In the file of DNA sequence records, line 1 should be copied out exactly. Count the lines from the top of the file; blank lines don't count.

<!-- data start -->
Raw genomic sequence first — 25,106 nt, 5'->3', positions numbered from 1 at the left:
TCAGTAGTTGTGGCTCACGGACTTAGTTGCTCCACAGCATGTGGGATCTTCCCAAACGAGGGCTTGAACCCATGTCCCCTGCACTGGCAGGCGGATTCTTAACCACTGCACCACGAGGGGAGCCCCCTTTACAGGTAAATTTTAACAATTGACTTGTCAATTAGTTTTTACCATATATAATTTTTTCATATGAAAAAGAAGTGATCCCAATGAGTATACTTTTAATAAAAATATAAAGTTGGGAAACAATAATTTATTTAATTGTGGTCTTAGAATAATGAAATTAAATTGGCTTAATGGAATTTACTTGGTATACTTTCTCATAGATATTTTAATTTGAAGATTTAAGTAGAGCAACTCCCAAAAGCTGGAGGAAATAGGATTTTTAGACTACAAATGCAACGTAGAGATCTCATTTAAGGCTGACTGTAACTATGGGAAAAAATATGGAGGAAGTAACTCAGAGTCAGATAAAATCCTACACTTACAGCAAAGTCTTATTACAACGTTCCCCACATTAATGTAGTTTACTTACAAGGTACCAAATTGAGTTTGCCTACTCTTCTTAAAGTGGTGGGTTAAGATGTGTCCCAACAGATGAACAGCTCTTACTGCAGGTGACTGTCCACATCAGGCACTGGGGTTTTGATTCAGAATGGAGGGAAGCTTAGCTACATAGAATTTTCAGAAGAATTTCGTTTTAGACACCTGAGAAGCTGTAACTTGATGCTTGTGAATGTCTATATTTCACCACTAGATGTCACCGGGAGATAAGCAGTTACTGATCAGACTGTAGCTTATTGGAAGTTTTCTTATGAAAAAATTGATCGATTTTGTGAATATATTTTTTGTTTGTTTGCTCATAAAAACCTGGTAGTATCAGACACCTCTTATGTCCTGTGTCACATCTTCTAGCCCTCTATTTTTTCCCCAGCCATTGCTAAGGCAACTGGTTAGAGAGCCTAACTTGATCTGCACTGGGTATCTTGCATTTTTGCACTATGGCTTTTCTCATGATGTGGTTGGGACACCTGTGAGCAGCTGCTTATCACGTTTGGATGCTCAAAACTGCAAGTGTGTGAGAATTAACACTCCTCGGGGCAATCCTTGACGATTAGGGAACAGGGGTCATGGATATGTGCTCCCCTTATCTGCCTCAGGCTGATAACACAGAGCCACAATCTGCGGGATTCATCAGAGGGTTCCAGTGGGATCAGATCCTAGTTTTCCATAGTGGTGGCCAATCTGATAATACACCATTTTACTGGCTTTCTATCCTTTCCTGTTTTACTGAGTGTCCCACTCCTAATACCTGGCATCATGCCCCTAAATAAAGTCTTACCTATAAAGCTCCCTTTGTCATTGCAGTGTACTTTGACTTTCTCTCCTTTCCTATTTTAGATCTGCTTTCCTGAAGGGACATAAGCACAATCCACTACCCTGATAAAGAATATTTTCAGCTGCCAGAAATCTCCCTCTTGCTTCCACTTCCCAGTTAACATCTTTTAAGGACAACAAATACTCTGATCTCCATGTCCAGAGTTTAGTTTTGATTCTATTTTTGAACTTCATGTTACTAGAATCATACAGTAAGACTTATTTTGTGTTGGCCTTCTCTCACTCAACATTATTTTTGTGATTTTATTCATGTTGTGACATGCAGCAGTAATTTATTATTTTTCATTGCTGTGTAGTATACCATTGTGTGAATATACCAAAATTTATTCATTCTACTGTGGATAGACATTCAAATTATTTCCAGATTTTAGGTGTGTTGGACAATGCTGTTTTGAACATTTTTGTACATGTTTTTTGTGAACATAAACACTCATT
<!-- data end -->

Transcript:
Raw genomic sequence first — 25,106 nt, 5'->3', positions numbered from 1 at the left: